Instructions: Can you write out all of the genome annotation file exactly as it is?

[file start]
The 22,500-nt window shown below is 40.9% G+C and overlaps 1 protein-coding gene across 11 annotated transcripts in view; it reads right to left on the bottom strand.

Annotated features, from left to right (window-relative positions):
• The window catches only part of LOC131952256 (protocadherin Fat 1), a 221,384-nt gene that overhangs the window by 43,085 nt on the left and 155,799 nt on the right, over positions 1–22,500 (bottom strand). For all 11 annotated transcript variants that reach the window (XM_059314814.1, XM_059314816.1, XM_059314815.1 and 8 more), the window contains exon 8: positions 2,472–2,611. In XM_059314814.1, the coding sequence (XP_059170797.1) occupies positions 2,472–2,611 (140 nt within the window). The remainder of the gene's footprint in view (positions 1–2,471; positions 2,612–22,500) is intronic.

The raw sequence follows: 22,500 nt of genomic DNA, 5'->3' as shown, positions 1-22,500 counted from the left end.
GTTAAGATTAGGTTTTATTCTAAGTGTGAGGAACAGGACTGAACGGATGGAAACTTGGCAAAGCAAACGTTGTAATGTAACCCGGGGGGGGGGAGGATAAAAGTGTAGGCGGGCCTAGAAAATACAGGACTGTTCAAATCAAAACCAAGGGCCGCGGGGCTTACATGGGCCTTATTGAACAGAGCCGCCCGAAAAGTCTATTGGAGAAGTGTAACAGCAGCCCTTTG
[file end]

The 22,500-nt window shown below is 40.9% G+C and overlaps 1 protein-coding gene across 11 annotated transcripts in view; it reads right to left on the bottom strand.

Annotated features, from left to right (window-relative positions):
• The window catches only part of LOC131952256 (protocadherin Fat 1), a 221,384-nt gene that overhangs the window by 43,085 nt on the left and 155,799 nt on the right, over positions 1–22,500 (bottom strand). For all 11 annotated transcript variants that reach the window (XM_059314814.1, XM_059314816.1, XM_059314815.1 and 8 more), the window contains exon 8: positions 2,472–2,611. In XM_059314814.1, the coding sequence (XP_059170797.1) occupies positions 2,472–2,611 (140 nt within the window). The remainder of the gene's footprint in view (positions 1–2,471; positions 2,612–22,500) is intronic.

The raw sequence follows: 22,500 nt of genomic DNA, 5'->3' as shown, positions 1-22,500 counted from the left end.
GTTAAGATTAGGTTTTATTCTAAGTGTGAGGAACAGGACTGAACGGATGGAAACTTGGCAAAGCAAACGTTGTAATGTAACCCGGGGGGGGGGAGGATAAAAGTGTAGGCGGGCCTAGAAAATACAGGACTGTTCAAATCAAAACCAAGGGCCGCGGGGCTTACATGGGCCTTATTGAACAGAGCCGCCCGAAAAGTCTATTGGAGAAGTGTAACAGCAGCCCTTTG